Identify Essential Tool Set
There are a lot of great tools out there, but sometimes they can steal focus in terms of acquisition, learning curve, use, and maintenance. Therefore, Ronald's group restricts their media to a fairly small set: Mailing List, Skype/Phone, Wiki, Subversion Repository, and personal Meetings.
Ronald is also grateful for the services of Doodle. Like most Expert Groups, the participants in JSR 321 are scattered all over the globe and represent a variety of time zones. Identifying a time and date for conference calls would be a much more frustrating process if Ronald didn't use the polling mechanism at doodle.ch to identify appropriate time slots.
In representing the university, Ronald does not face direct market pressure to finish the specification. Having an agile process remains important, nevertheless, because the targeted hardware platform specification -- the Trusted Platform Module -- could change if development takes too long.
Jack be nimble
This Mother Goose nursery rhyme may seem silly and cute, but sometimes it seems that Spec Leads are called to do exactly that -- accomplish a difficult, risky task with speed, balance, and poise. Agility is not overtly taught as a technical skill, but having that quality can improve the entire process of proposing, developing, and implementing a Java Specification Request (JSR) as a timely, robust standard that suits the community.
Ed Burns, a featured Star Spec Lead for 2009, is a senior staff engineer at Sun Microsystems. His primary task at Sun is to serve as a Spec Lead. He is co-Spec Lead of the three successive versions of Java ServerFaces (JSF) developed through JSRs 127, 252, and 314. Over the years, Ed has drawn several conclusions about how agility can play out in the context of the JCP program.
Agility is Motivation
Even with dedicated leadership to follow and a stimulating technology challenge to sink their teeth into, contributors within the JCP program tend to come and go. That problem is not specific to the JCP community, but it's the nature of virtually all volunteer-based projects.
Ed has noticed that those who have contributed on his JSRs were less likely to vanish when they were paid to be there. It helps when the problem to be solved is interesting and attractive to those for whom the joy of technology development is its own reward. However, Ed feels it's a good idea to seed an Expert Group with a percentage of JCP members who are corporate stake-holders with an actual profit motive for being involved. "The more of those types you have on your JSR, the less likely you'll have people flake out. Corporate plans are often less capricious than individual plans," says Ed.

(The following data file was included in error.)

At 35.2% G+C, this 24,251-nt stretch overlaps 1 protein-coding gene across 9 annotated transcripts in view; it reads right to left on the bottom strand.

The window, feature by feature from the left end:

A Spec Lead can also consider this notion of reward and dependability when deciding on whom to delegate key project components. Ed makes sure contributors are rewarded by helping them realize how they can fit their contributions around the next thing they need to advance in their career growth plans. On the academic side of things, a student whose research project is tied to the JSR will also have a vested interest in persisting and making significant contributions.
Agility is Action
Ed considers iterative development to be an Expert Group's most "totally vital" agile practice. He believes that "you have to build prototypes as you go along to test out the concepts." In fact, Ed's group got to the point where the prototype was the proposal. "By having the prototypes grow up with the spec, we achieved an important level of agility," he says.
While many people take a Hellenistic approach of studying the details before taking a step (Read the manual first!), Ed follows the Hebraic method of learning by doing (Turn the gizmo on and start playing first!). He advises Spec Leads not to spend much time on up-front design. "It's much more useful to discuss it a little bit first, but to get some code running as soon as possible," he says.
Ed favors having everyone involved in the rapid building process early on, but prefers a collaborative multi-team approach once things begin to coalesce. He says, "It's helpful to have the Reference Implementation (RI) start out being owned by the spec team. When it matures, collaborate on the implementation with the implementation team, but retain the ability for the spec team to enhance and modify the implementation as fluidly as they want."
Agility is Delegation
Spec Leads find ways to speed up when they can. Delegation is one such practice that agile Spec Leads like Ed hold dear. Until staffing constraints were imposed by Sun, program managers were available to help the company's Spec Leads handle all the non-technical handling of the JSR, organizing the workload in order to be able to post Final Release materials promptly after Final Approval Ballot, for instance. Ed deeply appreciated the program manager's help, and he says, "I would delegate as much of that sort of thing as possible."